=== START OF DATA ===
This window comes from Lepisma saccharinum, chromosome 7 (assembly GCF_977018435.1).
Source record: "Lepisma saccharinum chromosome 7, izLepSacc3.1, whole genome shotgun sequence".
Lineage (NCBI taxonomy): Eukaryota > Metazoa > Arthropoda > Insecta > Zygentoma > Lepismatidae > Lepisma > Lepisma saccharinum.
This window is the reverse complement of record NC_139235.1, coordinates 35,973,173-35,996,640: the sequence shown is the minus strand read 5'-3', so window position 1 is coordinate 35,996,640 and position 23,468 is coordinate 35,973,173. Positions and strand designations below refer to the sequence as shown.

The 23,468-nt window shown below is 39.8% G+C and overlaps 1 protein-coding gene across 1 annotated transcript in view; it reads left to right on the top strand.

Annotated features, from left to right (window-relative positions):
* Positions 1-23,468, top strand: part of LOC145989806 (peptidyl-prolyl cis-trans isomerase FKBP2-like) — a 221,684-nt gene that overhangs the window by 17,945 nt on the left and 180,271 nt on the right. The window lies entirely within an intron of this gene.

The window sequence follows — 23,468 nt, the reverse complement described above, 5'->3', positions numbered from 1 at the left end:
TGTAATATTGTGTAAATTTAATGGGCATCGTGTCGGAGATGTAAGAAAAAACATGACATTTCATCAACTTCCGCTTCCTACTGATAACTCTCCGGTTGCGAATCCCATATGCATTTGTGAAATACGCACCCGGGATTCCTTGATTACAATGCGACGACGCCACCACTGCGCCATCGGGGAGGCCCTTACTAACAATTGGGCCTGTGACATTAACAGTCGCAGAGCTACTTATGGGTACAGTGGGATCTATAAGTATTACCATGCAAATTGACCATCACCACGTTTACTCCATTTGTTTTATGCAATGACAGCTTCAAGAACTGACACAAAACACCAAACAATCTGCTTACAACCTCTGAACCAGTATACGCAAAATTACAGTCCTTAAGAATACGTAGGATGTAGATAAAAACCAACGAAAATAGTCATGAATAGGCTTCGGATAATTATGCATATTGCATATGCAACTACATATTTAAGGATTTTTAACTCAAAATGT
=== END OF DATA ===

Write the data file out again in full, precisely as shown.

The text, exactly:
This window comes from Lepisma saccharinum, chromosome 7 (assembly GCF_977018435.1).
Source record: "Lepisma saccharinum chromosome 7, izLepSacc3.1, whole genome shotgun sequence".
Lineage (NCBI taxonomy): Eukaryota > Metazoa > Arthropoda > Insecta > Zygentoma > Lepismatidae > Lepisma > Lepisma saccharinum.
This window is the reverse complement of record NC_139235.1, coordinates 35,973,173-35,996,640: the sequence shown is the minus strand read 5'-3', so window position 1 is coordinate 35,996,640 and position 23,468 is coordinate 35,973,173. Positions and strand designations below refer to the sequence as shown.

The 23,468-nt window shown below is 39.8% G+C and overlaps 1 protein-coding gene across 1 annotated transcript in view; it reads left to right on the top strand.

Annotated features, from left to right (window-relative positions):
* Positions 1-23,468, top strand: part of LOC145989806 (peptidyl-prolyl cis-trans isomerase FKBP2-like) — a 221,684-nt gene that overhangs the window by 17,945 nt on the left and 180,271 nt on the right. The window lies entirely within an intron of this gene.

The window sequence follows — 23,468 nt, the reverse complement described above, 5'->3', positions numbered from 1 at the left end:
TGTAATATTGTGTAAATTTAATGGGCATCGTGTCGGAGATGTAAGAAAAAACATGACATTTCATCAACTTCCGCTTCCTACTGATAACTCTCCGGTTGCGAATCCCATATGCATTTGTGAAATACGCACCCGGGATTCCTTGATTACAATGCGACGACGCCACCACTGCGCCATCGGGGAGGCCCTTACTAACAATTGGGCCTGTGACATTAACAGTCGCAGAGCTACTTATGGGTACAGTGGGATCTATAAGTATTACCATGCAAATTGACCATCACCACGTTTACTCCATTTGTTTTATGCAATGACAGCTTCAAGAACTGACACAAAACACCAAACAATCTGCTTACAACCTCTGAACCAGTATACGCAAAATTACAGTCCTTAAGAATACGTAGGATGTAGATAAAAACCAACGAAAATAGTCATGAATAGGCTTCGGATAATTATGCATATTGCATATGCAACTACATATTTAAGGATTTTTAACTCAAAATGT